When Everyone Goes to College: a Lesson From South Korea

Written by: Stephen Hsu

Primary Source: Information Processing

South Korea leads the world in college attendance rate, which is approaching 100%. This sounds great at first, until you consider that the majority of the population (in any country) lacks the cognitive ability to pursue a rigorous college education (or at least what used to be defined as a rigorous college education).

Chronicle of Higher Education: … Seongho Lee, a professor of education at Chung-Ang University, criticizes what he calls “college education inflation.” Not all students are suited for college, he says, and across institutions, their experience can be inconsistent. “It’s not higher education anymore,” he says. “It’s just an extension of high school.” And subpar institutions leave graduates ill prepared for the job market.

A 2013 study by McKinsey Global Institute, the economic-research arm of the international consulting firm, found that lifetime earnings for graduates of Korean private colleges were less than for workers with just a high-school diploma. In recent years, the unemployment rate for new graduates has topped 30 percent.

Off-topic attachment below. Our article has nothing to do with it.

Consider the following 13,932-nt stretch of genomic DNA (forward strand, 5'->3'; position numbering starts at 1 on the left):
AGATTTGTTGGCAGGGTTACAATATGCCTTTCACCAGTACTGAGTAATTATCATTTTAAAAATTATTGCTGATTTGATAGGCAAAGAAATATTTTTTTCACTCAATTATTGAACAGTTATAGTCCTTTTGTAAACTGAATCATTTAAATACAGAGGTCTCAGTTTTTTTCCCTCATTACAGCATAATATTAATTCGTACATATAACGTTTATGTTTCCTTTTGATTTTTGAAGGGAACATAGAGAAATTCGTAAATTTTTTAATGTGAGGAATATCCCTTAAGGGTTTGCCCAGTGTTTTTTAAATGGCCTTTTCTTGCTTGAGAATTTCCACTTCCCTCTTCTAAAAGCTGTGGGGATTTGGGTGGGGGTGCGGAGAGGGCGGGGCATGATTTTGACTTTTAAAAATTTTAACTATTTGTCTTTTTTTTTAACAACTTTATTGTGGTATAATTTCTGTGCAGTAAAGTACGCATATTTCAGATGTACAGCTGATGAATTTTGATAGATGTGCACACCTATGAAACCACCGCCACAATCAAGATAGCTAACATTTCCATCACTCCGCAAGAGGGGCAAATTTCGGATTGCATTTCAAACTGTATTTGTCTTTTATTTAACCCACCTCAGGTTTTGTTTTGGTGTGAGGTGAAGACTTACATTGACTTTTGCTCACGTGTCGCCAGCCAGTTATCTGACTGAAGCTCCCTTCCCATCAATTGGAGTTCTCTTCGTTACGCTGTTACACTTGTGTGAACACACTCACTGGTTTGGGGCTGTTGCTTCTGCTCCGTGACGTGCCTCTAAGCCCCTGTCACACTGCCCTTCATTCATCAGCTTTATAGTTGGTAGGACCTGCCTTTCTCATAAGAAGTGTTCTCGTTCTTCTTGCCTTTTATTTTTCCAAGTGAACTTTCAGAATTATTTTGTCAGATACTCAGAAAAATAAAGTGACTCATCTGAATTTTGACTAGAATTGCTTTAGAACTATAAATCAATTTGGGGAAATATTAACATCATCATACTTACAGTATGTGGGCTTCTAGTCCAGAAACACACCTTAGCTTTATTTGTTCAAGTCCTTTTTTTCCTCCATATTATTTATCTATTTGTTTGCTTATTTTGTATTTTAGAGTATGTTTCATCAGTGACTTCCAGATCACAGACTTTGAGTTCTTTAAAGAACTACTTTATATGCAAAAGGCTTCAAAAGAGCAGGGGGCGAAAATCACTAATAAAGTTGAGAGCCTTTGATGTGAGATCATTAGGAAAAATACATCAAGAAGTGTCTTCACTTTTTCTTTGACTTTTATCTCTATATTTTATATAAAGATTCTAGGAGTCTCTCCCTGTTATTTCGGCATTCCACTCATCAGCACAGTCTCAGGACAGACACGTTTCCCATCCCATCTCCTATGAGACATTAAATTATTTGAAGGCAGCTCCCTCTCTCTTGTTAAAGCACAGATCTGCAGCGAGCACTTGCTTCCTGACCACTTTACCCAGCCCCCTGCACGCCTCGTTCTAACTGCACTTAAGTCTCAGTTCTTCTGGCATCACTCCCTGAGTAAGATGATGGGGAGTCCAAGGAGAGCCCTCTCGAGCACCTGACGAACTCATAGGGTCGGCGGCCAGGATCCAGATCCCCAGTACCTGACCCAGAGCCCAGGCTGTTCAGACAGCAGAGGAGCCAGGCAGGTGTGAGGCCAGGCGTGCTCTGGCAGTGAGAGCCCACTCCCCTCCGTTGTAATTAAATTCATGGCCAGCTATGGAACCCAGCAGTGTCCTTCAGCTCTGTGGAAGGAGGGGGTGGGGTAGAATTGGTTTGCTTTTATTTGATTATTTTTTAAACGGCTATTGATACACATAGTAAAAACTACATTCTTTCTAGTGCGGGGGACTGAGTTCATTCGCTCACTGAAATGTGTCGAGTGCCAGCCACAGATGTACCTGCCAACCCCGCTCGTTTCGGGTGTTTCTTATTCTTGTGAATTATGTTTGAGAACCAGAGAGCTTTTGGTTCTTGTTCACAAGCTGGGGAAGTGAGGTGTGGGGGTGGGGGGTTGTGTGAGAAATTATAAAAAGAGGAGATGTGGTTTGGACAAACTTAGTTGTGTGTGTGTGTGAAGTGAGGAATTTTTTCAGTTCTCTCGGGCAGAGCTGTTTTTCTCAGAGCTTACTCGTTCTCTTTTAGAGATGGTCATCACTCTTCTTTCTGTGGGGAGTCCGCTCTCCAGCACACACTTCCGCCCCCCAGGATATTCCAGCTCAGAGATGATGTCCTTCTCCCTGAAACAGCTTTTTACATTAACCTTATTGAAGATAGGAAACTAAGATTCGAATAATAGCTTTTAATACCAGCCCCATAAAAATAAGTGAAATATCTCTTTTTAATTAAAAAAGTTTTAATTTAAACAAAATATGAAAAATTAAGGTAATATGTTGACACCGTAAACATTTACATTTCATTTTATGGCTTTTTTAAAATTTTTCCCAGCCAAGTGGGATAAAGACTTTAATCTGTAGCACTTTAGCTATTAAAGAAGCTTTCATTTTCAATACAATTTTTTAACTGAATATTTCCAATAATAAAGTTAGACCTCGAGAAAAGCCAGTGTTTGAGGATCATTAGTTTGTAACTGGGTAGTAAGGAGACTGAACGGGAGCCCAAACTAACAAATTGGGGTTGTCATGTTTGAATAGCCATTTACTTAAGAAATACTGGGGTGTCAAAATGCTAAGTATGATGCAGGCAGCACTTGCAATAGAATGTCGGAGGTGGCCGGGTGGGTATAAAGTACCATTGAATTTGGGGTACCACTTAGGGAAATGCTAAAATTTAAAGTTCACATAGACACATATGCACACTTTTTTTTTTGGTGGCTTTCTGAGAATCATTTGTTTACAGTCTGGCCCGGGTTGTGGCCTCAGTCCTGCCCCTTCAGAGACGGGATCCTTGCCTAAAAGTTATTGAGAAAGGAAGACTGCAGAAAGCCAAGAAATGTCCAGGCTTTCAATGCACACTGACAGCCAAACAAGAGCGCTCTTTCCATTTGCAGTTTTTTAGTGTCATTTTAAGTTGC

“The oversupply in college education is a very serious social problem,” says Mr. Lee, even though Korea, with one of the world’s lowest fertility rates, has a declining college-age population. The country, he worries, is at risk of creating an “army of the unemployed.” …

See also Brutal, Just Brutal.

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Stephen Hsu
Stephen Hsu is vice president for Research and Graduate Studies at Michigan State University. He also serves as scientific adviser to BGI (formerly Beijing Genomics Institute) and as a member of its Cognitive Genomics Lab. Hsu’s primary work has been in applications of quantum field theory, particularly to problems in quantum chromodynamics, dark energy, black holes, entropy bounds, and particle physics beyond the standard model. He has also made contributions to genomics and bioinformatics, the theory of modern finance, and in encryption and information security. Founder of two Silicon Valley companies—SafeWeb, a pioneer in SSL VPN (Secure Sockets Layer Virtual Private Networks) appliances, which was acquired by Symantec in 2003, and Robot Genius Inc., which developed anti-malware technologies—Hsu has given invited research seminars and colloquia at leading research universities and laboratories around the world.
Stephen Hsu

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